The Spanish Peaks of Southern Colorado

The earliest settlers of this beautiful land said the Spanish Peaks in Southern Colorado were sacred. It feels holy here. (The East Spanish Peak is on the left.)

The locals call them the breasts of the earth, or Wahatoya, using the Comanche word. Geologists call them the Spanish Peaks. The great twin mountains, the East Spanish Peak and the West Spanish Peak, rise up from the high desert of Southern Colorado, alone and distinct, their own separate mountain range. Breasts emerging from the earth.

The East Peak rises to 12,683 feet; the West Peak is nearly a thousand feet higher, at 13,625 feet. Two enormous pyramids reflecting the azure of the Colorado sky.

The geological highlights of the Spanish Peaks are the immense and stunning walls of rock, or dikes, that radiate from the peaks for miles at widths from a foot to 100 feet. The largest, the Big Wall, stretches 14 miles from the West Peak toward the town of La Veta, looking like a natural version of the Great Wall of China.

Dikes are rock walls that formed 25 million or so years ago when volcanic activity broke cracks in the earth—earthquakes—through which lava flowed, filling the gaps with molten rock, which then dried, creating underground walls. The bigger the quake, the bigger the dike. As the ground eroded, the walls began to emerge, and through millions of years, the resulting structures, the dikes, grew into formations that are the focal point of the land around the peaks.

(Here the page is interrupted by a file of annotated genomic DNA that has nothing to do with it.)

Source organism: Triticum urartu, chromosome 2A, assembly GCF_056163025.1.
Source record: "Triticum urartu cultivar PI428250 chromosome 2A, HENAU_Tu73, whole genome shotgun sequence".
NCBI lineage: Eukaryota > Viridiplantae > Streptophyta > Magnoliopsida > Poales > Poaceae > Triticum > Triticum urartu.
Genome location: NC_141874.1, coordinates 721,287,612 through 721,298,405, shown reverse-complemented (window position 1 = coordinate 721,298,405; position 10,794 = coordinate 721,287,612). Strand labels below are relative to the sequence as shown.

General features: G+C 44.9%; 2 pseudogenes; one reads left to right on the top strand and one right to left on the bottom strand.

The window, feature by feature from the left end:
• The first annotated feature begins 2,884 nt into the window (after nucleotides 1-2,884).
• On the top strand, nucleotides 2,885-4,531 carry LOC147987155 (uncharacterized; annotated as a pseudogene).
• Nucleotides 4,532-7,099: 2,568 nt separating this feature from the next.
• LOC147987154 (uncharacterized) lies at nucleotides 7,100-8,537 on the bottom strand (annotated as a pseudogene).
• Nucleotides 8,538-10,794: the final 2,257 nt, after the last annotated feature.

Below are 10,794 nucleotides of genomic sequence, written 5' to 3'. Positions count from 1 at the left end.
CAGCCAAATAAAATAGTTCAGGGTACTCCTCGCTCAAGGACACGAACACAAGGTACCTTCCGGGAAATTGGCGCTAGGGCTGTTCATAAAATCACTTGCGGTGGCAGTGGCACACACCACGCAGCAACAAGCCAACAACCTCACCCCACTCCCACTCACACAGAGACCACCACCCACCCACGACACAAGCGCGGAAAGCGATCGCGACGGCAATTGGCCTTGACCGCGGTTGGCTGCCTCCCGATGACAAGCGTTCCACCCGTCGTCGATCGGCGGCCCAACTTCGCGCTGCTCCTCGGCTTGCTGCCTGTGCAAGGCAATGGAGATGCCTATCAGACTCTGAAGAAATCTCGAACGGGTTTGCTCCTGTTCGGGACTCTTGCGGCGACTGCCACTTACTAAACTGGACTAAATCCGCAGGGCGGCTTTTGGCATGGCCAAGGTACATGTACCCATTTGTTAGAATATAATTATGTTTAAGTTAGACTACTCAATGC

Some dikes remain underground, some barely break through the earth, and some create awe-inspiring ramparts that dominate the landscape like mythical vestiges of an ancient land. Scientists come from around the world to study these geological marvels and have counted at least 400 separate dikes around the two peaks.

The Comanches and Utes who once lived here believed the mountains were sacred and those who lived in their shadow were blessed. It feels holy here. And after the East Peak fire of 2013 burned 13,500 acres of the mountain’s mostly forested land, we’re praying for a resurrection. Our prayers are not being answered the way we’d hoped.

This is the introduction to Burn Scars: A Memoir of the Land and Its Loss, a chronicle of the 2013 East Peak Fire and its aftermath on the land and its creatures, including the people whose lives it forever changed.

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